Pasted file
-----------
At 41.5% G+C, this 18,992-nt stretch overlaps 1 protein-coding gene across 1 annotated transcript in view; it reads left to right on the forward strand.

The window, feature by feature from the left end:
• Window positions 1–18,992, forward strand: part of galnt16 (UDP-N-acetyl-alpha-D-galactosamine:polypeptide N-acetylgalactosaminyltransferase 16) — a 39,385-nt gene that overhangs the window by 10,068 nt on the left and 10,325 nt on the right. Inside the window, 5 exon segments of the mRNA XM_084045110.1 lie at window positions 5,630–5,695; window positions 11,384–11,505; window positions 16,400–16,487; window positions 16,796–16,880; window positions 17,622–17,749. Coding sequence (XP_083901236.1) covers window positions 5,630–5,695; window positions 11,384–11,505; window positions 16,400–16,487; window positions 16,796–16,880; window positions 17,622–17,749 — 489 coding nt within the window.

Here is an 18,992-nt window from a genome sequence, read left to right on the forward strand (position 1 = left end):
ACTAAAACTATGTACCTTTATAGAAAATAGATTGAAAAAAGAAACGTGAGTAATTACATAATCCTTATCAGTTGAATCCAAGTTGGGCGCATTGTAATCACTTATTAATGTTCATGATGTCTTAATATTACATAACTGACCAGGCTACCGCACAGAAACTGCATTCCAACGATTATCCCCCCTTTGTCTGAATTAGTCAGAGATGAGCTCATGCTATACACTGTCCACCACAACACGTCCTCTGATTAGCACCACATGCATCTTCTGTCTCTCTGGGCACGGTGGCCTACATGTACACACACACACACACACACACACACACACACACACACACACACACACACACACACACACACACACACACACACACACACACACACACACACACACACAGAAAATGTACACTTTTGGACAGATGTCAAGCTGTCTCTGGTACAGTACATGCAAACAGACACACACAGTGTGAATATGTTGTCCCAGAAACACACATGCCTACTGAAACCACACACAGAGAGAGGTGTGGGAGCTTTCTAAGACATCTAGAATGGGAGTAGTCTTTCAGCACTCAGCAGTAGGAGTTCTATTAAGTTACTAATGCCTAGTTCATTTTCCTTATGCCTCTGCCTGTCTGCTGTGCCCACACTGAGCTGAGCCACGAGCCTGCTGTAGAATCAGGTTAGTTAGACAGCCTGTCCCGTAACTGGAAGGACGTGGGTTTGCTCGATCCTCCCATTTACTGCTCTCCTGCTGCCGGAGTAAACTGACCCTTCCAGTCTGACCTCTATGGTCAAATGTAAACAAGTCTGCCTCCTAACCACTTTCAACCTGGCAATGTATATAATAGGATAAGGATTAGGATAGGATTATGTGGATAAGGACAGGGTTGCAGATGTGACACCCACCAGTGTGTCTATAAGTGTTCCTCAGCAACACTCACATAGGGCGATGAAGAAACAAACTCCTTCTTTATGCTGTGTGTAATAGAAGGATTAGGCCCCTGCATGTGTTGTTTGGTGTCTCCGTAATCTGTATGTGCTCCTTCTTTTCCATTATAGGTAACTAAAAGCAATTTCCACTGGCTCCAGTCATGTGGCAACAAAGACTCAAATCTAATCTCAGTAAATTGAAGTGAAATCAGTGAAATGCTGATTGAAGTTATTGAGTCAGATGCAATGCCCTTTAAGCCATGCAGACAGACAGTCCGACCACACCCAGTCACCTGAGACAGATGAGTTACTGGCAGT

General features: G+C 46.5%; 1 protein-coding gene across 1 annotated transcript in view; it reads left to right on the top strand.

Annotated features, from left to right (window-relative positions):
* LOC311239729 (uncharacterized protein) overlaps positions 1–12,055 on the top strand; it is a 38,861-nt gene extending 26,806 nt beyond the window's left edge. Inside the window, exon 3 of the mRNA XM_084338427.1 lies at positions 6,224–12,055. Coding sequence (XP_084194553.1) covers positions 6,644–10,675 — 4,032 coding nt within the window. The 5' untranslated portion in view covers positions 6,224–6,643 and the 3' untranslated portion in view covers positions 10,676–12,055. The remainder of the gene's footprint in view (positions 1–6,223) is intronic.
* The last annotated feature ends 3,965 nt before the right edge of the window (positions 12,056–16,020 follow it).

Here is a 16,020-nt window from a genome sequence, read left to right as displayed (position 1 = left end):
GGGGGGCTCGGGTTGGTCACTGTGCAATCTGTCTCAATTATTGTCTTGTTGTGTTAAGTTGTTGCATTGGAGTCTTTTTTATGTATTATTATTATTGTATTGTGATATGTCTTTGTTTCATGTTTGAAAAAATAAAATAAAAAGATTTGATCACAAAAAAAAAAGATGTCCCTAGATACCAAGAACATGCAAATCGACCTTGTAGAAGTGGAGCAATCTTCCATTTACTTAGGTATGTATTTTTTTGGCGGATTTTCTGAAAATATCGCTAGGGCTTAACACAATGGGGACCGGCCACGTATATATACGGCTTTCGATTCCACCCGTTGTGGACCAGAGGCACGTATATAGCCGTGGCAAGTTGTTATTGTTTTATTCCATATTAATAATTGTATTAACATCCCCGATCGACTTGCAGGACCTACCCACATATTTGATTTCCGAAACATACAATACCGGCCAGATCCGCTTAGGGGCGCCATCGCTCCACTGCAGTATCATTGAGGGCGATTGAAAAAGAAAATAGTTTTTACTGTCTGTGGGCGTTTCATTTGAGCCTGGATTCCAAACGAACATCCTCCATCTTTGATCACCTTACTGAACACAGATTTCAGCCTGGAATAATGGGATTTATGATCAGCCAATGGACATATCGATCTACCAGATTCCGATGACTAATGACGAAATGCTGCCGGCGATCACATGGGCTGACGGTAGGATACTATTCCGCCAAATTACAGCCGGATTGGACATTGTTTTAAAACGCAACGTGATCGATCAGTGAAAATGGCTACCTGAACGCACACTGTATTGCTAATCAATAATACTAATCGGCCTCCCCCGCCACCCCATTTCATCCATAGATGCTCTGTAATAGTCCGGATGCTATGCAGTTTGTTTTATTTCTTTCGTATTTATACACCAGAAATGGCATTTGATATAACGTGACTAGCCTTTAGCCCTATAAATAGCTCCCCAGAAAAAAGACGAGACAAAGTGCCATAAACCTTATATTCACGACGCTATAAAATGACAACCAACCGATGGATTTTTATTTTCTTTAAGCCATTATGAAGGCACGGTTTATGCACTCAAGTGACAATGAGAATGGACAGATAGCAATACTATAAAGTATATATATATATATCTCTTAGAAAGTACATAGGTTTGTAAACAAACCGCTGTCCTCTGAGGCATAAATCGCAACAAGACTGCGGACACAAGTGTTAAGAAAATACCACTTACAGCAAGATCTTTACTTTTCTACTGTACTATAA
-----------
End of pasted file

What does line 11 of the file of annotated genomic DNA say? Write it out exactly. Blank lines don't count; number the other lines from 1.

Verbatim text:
GGGGGGCTCGGGTTGGTCACTGTGCAATCTGTCTCAATTATTGTCTTGTTGTGTTAAGTTGTTGCATTGGAGTCTTTTTTATGTATTATTATTATTGTATTGTGATATGTCTTTGTTTCATGTTTGAAAAAATAAAATAAAAAGATTTGATCACAAAAAAAAAAGATGTCCCTAGATACCAAGAACATGCAAATCGACCTTGTAGAAGTGGAGCAATCTTCCATTTACTTAGGTATGTATTTTTTTGGCGGATTTTCTGAAAATATCGCTAGGGCTTAACACAATGGGGACCGGCCACGTATATATACGGCTTTCGATTCCACCCGTTGTGGACCAGAGGCACGTATATAGCCGTGGCAAGTTGTTATTGTTTTATTCCATATTAATAATTGTATTAACATCCCCGATCGACTTGCAGGACCTACCCACATATTTGATTTCCGAAACATACAATACCGGCCAGATCCGCTTAGGGGCGCCATCGCTCCACTGCAGTATCATTGAGGGCGATTGAAAAAGAAAATAGTTTTTACTGTCTGTGGGCGTTTCATTTGAGCCTGGATTCCAAACGAACATCCTCCATCTTTGATCACCTTACTGAACACAGATTTCAGCCTGGAATAATGGGATTTATGATCAGCCAATGGACATATCGATCTACCAGATTCCGATGACTAATGACGAAATGCTGCCGGCGATCACATGGGCTGACGGTAGGATACTATTCCGCCAAATTACAGCCGGATTGGACATTGTTTTAAAACGCAACGTGATCGATCAGTGAAAATGGCTACCTGAACGCACACTGTATTGCTAATCAATAATACTAATCGGCCTCCCCCGCCACCCCATTTCATCCATAGATGCTCTGTAATAGTCCGGATGCTATGCAGTTTGTTTTATTTCTTTCGTATTTATACACCAGAAATGGCATTTGATATAACGTGACTAGCCTTTAGCCCTATAAATAGCTCCCCAGAAAAAAGACGAGACAAAGTGCCATAAACCTTATATTCACGACGCTATAAAATGACAACCAACCGATGGATTTTTATTTTCTTTAAGCCATTATGAAGGCACGGTTTATGCACTCAAGTGACAATGAGAATGGACAGATAGCAATACTATAAAGTATATATATATATATCTCTTAGAAAGTACATAGGTTTGTAAACAAACCGCTGTCCTCTGAGGCATAAATCGCAACAAGACTGCGGACACAAGTGTTAAGAAAATACCACTTACAGCAAGATCTTTACTTTTCTACTGTACTATAA